Tag: Gareth Jones (Page 2 of 2)

A Beginner’s Guide To JOHN FOXX

The recent release of the ULTRAVOX! 4 CD box set ‘The Island Years’ was a timely reminder that their one-time leader JOHN FOXX has had a music career that has spanned over four decades.

Born Dennis Leigh, his first recorded work was a ROXY MUSIC styled cover of ‘Ain’t Misbehavin’ for an arthouse adult film of the same name, as a member of TIGER LILY. The quintet comprising of Foxx, Warren Cann, Chris Cross, Billy Currie and Stevie Shears renamed themselves ULTRAVOX! and signed a deal with Island Records.

Reinforcing their art rock aspirations seeded by THE VELVET UNDERGROUND and DAVID BOWIE, ULTRAVOX! secured the production input of synth pioneer and label mate BRIAN ENO for their self-titled debut in 1977. Two albums later, they began to make headway with a template inspired by the emergent electronic bands from Germany such as KRAFTWERK, CLUSTER and NEU!

However, Foxx became disillusioned with the restrictions of a band format and departed ULTRAVOX! in 1979 for a solo career; the end result was the ‘Metamatic’ album, released in 1980 on Virgin Records. Recorded at Pathway, an eight-track studio in Islington using an ARP Odyssey, Elka Rhapsody 610 and Roland CR78 Compurhythm, the seminal long player yielded two unexpected hit singles in ‘Underpass’ and ‘No-One Driving’.

Foxx said of that period: “You felt like some Film Noir scientist inventing a new life-form in the basement. I also think it was the beginning of Electro-Art-Punk or something like that. A strange wee animal. Seems to have bred copiously with everything available and still survived – right to this day.”

In the years since, JOHN FOXX has continued to innovate within electronic, experimental and ambient spheres. Despite this, he is still very much under rated, especially compared with artists who benefited from his influence.

Ultravox1978GARY NUMAN has always acknowledged his debt to the synth rock overtures of ULTRAVOX! while DEPECHE MODE’s admiration of ‘Metamatic’ led to its incumbent engineer Gareth Jones working with the band on their own Berlin Trilogy of ‘Construction Time Again’, ‘Some Great Reward’ and ‘Black Celebration’.

So with a vast repertoire to his name, what tracks in his various guises would act as a Beginner’s Guide to the man referred to affectionately as Lord Foxx Of Chorley?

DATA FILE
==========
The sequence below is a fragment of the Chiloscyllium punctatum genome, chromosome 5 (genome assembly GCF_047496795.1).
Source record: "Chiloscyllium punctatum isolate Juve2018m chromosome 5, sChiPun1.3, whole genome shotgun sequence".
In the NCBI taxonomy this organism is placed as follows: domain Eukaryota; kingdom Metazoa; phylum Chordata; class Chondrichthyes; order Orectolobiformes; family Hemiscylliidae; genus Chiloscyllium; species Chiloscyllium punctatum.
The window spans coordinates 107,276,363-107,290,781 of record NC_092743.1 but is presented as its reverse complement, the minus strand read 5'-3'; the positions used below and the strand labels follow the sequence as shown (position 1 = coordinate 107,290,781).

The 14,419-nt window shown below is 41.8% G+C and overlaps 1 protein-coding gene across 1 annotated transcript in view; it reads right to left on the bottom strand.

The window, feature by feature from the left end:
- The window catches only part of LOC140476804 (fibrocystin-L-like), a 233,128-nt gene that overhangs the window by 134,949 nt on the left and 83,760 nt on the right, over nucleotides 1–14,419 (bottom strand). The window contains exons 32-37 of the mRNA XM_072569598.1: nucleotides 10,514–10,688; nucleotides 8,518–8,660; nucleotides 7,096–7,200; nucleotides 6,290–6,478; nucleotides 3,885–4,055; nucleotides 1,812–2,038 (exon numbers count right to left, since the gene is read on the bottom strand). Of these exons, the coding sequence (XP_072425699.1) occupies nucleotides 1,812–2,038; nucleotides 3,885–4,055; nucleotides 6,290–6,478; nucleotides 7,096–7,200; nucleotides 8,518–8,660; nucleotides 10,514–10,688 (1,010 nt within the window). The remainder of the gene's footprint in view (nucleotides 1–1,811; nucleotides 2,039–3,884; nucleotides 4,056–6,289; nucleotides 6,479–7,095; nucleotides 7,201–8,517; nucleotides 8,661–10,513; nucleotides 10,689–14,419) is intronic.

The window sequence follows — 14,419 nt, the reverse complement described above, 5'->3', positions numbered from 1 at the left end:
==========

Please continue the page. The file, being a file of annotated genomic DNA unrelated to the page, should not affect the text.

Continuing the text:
This is not intended to be a best of chronology, more a reflection of highly divergent career. With a restriction of one recording per album project, The Electricity Club lists its #Foxx20.

ULTRAVOX! My Sex (1977)

Ultravox_ultravoxUsing Brian Eno’s Minimoog with a knob marked with a sheep sticker to indicate that it made woolly sounds, Billy Currie’s classical sensibilities combined with Foxx’s detached dissatisfaction for the wonderful ‘My Sex’. Of Eno, Foxx said, “It was good to hear his stories and enact his strategies. He wasn’t greatly experienced in studio craft but he was a good co-conspirator, someone with a useful overview, who understood where we wanted to go. He was just what we wanted, really. A sort of art approach to recording”

Available on the ULTRAVOX! album ‘Ultravox!’ via Island Records

ULTRAVOX! Hiroshima Mon Amour (1977)

ULTRAVOX-ha-ha-haUtilising Warren Cann’s modified Roland TR77 rhythm machine, this was Foxx moving into the moody ambience pioneered by CLUSTER, away from the art rock of the first album and the aggressive attack of interim 45 ‘Young Savage’. ‘Hiroshima Mon Amour’ had been premiered as a spikier uptempo number for the B-side of ‘ROckWrok’. The ‘CC’ credited on saxophone is not Chris Cross, but a member of GLORIA MUNDI, a collective fronted by EDDIE & SUNSHINE who later appeared with Foxx on ‘Top Of The Pops’.

Available on the ULTRAVOX! album ‘Ha! Ha! Ha!’ via Island Records

ULTRAVOX! Quiet Men – 12 inch version (1978)

ULTRAVOXquietmen12inchRelocating to Cologne to work with the legendary Conny Plank for their third album ‘Systems Of Romance’, ULTRAVOX! became more texturally powerful thanks to Billy Currie’s ARP Odyssey, the EMS Synthi AKS of Chris Cross and the recruitment of guitarist in Robin Simon. ‘Quiet Men’ was a perfect integration of all those elements attached to a rhythm machine backbone. Of the even punchier 12 inch rework, Foxx told Record Collector in 2003: “We remixed it so that Warren’s metal beats would shred speakers”

Available on the ULTRAVOX! box set ‘The Island Years’ via Caroline International

JOHN FOXX He’s A Liquid (1980)

john_foxx-metamatic“I want to be a machine” sang Foxx on the ‘Ultravox!’ debut and he virtually went the full hog with the JG Ballard inspired ‘Metamatic’. His mission was to “Make a language for the synth and the drum machine”. The deviant ‘He’s A Liquid’ was pure unadulterated Sci-Fi: “I think it was a bit of punk electronica at the right time – just before everyone else raided the shed. Historically, perhaps it defines an impulse – something that wasn’t possible before – one man and some cheap machines making music independently”.

Available on the JOHN FOXX album ‘Metamatic’ via Edsel Records

JOHN FOXX Europe After The Rain (1981)

JOHN FOXX The GardenFoxx admitted he had been “reading too much JG Ballard” and had thawed considerably following ‘Metamatic’. Now exploring beautiful Italian gardens and taking on a more foppish appearance, his new mood was reflected in his music. Moving to a disused factory site in Shoreditch, Foxx set up ‘The Garden’ recording complex and the first song to emerge was the Linn Drum driven ‘Europe After The Rain’. Featuring acoustic guitar and piano, Foxx had now achieved his system of romance.

Available on the JOHN FOXX album ‘The Garden’ via Edsel Records

ANTENA The Boy From Ipanema (1982)